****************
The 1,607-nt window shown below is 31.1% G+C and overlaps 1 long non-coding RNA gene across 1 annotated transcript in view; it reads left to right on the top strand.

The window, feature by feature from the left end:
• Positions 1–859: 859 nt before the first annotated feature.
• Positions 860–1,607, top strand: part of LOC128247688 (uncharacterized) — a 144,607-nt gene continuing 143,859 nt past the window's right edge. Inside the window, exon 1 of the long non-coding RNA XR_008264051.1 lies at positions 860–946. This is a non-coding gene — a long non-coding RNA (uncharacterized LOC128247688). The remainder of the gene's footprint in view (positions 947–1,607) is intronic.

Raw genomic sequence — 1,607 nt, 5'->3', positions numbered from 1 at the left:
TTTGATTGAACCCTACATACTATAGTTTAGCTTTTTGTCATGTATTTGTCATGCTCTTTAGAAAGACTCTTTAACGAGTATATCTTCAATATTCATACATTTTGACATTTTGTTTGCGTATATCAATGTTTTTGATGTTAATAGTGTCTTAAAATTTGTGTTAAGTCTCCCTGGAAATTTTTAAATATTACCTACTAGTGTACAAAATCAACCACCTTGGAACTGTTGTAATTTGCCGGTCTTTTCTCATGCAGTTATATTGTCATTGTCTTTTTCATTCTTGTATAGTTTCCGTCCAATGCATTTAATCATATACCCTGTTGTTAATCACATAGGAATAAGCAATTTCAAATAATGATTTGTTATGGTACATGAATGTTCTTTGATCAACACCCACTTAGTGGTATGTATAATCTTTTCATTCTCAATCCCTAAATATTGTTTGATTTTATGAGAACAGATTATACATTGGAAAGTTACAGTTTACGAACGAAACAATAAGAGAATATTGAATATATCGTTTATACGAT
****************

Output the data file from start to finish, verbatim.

The 1,607-nt window shown below is 31.1% G+C and overlaps 1 long non-coding RNA gene across 1 annotated transcript in view; it reads left to right on the top strand.

The window, feature by feature from the left end:
• Positions 1–859: 859 nt before the first annotated feature.
• Positions 860–1,607, top strand: part of LOC128247688 (uncharacterized) — a 144,607-nt gene continuing 143,859 nt past the window's right edge. Inside the window, exon 1 of the long non-coding RNA XR_008264051.1 lies at positions 860–946. This is a non-coding gene — a long non-coding RNA (uncharacterized LOC128247688). The remainder of the gene's footprint in view (positions 947–1,607) is intronic.

Raw genomic sequence — 1,607 nt, 5'->3', positions numbered from 1 at the left:
TTTGATTGAACCCTACATACTATAGTTTAGCTTTTTGTCATGTATTTGTCATGCTCTTTAGAAAGACTCTTTAACGAGTATATCTTCAATATTCATACATTTTGACATTTTGTTTGCGTATATCAATGTTTTTGATGTTAATAGTGTCTTAAAATTTGTGTTAAGTCTCCCTGGAAATTTTTAAATATTACCTACTAGTGTACAAAATCAACCACCTTGGAACTGTTGTAATTTGCCGGTCTTTTCTCATGCAGTTATATTGTCATTGTCTTTTTCATTCTTGTATAGTTTCCGTCCAATGCATTTAATCATATACCCTGTTGTTAATCACATAGGAATAAGCAATTTCAAATAATGATTTGTTATGGTACATGAATGTTCTTTGATCAACACCCACTTAGTGGTATGTATAATCTTTTCATTCTCAATCCCTAAATATTGTTTGATTTTATGAGAACAGATTATACATTGGAAAGTTACAGTTTACGAACGAAACAATAAGAGAATATTGAATATATCGTTTATACGAT